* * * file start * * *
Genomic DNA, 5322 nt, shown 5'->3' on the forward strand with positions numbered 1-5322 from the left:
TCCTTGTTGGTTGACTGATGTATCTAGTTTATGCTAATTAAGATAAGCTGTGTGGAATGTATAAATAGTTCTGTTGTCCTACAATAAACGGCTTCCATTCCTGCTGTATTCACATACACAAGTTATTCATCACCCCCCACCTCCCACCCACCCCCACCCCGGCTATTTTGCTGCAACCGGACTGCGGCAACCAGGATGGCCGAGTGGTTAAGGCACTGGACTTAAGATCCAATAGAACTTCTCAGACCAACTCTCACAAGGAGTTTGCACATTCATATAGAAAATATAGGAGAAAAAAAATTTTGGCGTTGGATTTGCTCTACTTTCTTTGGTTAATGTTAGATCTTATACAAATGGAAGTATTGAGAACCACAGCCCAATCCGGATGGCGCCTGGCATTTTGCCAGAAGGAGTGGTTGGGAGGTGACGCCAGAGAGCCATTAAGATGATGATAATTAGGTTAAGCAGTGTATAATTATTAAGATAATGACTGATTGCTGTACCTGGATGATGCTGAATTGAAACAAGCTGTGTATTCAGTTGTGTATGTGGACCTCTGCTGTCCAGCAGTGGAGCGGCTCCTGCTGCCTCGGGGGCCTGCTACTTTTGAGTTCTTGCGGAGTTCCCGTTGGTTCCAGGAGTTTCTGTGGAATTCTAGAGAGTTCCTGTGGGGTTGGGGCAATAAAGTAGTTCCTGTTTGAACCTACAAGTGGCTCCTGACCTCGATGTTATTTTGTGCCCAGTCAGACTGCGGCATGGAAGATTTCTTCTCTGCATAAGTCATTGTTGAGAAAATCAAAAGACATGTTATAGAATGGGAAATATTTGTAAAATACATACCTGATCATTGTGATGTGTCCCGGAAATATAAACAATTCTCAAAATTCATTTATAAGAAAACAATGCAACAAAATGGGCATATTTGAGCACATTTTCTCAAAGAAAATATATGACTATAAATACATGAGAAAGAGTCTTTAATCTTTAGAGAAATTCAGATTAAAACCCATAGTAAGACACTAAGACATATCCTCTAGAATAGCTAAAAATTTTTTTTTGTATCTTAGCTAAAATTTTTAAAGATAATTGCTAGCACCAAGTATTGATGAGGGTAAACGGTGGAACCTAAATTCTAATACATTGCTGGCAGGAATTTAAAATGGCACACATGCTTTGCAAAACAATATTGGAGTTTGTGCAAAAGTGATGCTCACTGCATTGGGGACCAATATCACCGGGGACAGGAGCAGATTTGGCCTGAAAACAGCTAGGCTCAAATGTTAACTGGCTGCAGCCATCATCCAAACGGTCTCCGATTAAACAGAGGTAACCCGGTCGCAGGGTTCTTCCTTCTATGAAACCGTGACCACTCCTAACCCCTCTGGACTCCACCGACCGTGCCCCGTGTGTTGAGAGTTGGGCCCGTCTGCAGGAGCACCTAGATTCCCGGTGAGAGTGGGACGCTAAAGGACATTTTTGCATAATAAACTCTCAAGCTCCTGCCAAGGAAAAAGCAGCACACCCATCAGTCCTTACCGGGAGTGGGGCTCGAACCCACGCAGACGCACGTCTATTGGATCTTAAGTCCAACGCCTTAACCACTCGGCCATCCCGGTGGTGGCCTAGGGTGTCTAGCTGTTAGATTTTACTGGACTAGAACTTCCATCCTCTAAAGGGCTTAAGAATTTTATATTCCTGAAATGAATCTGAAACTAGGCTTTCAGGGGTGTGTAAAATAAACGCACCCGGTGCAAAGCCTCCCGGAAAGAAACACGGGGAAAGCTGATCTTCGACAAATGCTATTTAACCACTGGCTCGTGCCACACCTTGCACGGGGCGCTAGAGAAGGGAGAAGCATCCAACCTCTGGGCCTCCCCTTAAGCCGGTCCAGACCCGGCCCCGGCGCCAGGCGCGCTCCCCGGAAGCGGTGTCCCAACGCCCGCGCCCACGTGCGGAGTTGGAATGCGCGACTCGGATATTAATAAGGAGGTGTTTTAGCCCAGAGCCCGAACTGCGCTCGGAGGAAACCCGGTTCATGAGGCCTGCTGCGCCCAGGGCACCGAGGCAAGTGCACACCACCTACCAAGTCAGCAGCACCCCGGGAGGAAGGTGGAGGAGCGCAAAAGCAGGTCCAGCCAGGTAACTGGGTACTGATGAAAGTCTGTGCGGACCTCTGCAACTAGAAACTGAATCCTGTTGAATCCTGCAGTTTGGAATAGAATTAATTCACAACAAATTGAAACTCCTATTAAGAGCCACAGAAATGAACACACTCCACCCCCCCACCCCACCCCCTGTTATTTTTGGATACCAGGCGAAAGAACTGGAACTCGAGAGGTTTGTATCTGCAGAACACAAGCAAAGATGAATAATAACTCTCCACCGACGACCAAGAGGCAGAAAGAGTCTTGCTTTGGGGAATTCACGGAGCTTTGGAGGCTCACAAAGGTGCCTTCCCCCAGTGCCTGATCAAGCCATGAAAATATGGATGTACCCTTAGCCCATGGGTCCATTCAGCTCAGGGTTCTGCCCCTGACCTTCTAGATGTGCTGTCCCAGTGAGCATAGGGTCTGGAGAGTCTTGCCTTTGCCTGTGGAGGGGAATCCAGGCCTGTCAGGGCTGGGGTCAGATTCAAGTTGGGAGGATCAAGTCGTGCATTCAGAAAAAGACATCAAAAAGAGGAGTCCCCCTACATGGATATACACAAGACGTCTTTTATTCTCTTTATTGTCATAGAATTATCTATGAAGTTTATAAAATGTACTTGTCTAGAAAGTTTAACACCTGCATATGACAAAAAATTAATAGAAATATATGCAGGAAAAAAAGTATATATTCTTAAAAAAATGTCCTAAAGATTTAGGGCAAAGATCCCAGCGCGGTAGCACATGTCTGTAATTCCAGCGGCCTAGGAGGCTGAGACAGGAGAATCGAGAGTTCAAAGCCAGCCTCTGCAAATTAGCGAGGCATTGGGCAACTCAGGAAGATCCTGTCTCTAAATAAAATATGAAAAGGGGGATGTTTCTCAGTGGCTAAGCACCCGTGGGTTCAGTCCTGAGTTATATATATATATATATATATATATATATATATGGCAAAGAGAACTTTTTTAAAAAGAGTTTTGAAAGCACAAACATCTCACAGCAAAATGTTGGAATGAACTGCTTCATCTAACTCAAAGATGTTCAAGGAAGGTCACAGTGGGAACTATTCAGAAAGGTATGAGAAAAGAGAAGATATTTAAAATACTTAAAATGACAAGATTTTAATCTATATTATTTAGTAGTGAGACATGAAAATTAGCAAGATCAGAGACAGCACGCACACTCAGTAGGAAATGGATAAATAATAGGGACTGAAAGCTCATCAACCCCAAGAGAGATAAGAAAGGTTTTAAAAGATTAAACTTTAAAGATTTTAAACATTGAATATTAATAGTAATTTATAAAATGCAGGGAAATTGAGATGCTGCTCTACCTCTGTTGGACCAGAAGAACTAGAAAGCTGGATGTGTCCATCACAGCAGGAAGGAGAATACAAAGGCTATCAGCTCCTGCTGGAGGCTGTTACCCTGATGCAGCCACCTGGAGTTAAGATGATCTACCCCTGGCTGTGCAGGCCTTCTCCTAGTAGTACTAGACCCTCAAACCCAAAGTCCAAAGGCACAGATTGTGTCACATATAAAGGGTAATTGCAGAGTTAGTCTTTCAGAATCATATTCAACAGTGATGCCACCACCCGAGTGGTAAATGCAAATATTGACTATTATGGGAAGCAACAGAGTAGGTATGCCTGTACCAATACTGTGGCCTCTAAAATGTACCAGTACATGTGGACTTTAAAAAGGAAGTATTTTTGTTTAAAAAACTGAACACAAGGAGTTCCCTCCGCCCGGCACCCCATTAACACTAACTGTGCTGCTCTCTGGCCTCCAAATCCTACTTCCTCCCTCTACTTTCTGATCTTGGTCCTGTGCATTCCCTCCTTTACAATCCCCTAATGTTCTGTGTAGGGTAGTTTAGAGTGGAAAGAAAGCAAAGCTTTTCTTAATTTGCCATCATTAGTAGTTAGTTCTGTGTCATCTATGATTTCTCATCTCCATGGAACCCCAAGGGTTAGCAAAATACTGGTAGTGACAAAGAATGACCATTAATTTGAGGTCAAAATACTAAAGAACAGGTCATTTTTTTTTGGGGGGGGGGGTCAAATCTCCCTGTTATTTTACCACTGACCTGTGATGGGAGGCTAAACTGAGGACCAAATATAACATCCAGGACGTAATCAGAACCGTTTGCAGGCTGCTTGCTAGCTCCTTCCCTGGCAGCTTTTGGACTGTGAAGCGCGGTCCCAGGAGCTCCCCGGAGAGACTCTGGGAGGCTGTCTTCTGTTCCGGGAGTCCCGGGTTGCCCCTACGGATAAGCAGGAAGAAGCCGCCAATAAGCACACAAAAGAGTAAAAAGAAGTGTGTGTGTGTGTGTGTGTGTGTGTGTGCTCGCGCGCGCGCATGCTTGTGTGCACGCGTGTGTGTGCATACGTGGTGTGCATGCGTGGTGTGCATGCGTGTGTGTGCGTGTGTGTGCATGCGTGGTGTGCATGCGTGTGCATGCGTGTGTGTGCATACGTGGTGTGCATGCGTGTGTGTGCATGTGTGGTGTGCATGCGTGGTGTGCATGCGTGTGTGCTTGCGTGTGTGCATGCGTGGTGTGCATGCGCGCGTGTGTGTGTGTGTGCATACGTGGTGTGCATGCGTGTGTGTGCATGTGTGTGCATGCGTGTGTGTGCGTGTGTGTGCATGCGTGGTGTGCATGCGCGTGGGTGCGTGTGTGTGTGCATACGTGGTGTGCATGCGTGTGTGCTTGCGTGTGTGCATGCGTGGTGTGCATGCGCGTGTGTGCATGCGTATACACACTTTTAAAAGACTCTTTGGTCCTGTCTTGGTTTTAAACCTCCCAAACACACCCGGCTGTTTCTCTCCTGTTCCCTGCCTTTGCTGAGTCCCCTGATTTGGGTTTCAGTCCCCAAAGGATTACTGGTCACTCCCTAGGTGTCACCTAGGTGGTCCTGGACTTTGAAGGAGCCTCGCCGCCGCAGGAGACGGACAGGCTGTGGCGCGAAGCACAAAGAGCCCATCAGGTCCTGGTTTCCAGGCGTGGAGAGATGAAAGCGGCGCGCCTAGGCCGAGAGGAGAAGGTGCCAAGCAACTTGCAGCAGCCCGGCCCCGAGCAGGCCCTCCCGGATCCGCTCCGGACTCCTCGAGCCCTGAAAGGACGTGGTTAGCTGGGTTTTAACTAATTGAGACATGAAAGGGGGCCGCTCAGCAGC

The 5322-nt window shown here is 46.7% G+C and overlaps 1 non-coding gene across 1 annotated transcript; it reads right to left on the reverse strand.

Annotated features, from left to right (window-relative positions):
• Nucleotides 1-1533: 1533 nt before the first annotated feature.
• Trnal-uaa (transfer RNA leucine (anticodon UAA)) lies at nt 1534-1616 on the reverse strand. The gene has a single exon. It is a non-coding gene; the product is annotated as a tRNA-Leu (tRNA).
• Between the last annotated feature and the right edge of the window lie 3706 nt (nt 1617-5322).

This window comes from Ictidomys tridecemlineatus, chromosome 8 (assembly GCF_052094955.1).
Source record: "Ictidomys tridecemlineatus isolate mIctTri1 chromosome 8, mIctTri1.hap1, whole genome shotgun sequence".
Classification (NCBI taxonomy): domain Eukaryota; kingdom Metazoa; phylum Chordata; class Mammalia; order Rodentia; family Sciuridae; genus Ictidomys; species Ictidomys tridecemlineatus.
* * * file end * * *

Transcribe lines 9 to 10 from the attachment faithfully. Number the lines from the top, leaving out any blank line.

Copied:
Source record: "Ictidomys tridecemlineatus isolate mIctTri1 chromosome 8, mIctTri1.hap1, whole genome shotgun sequence".
Classification (NCBI taxonomy): domain Eukaryota; kingdom Metazoa; phylum Chordata; class Mammalia; order Rodentia; family Sciuridae; genus Ictidomys; species Ictidomys tridecemlineatus.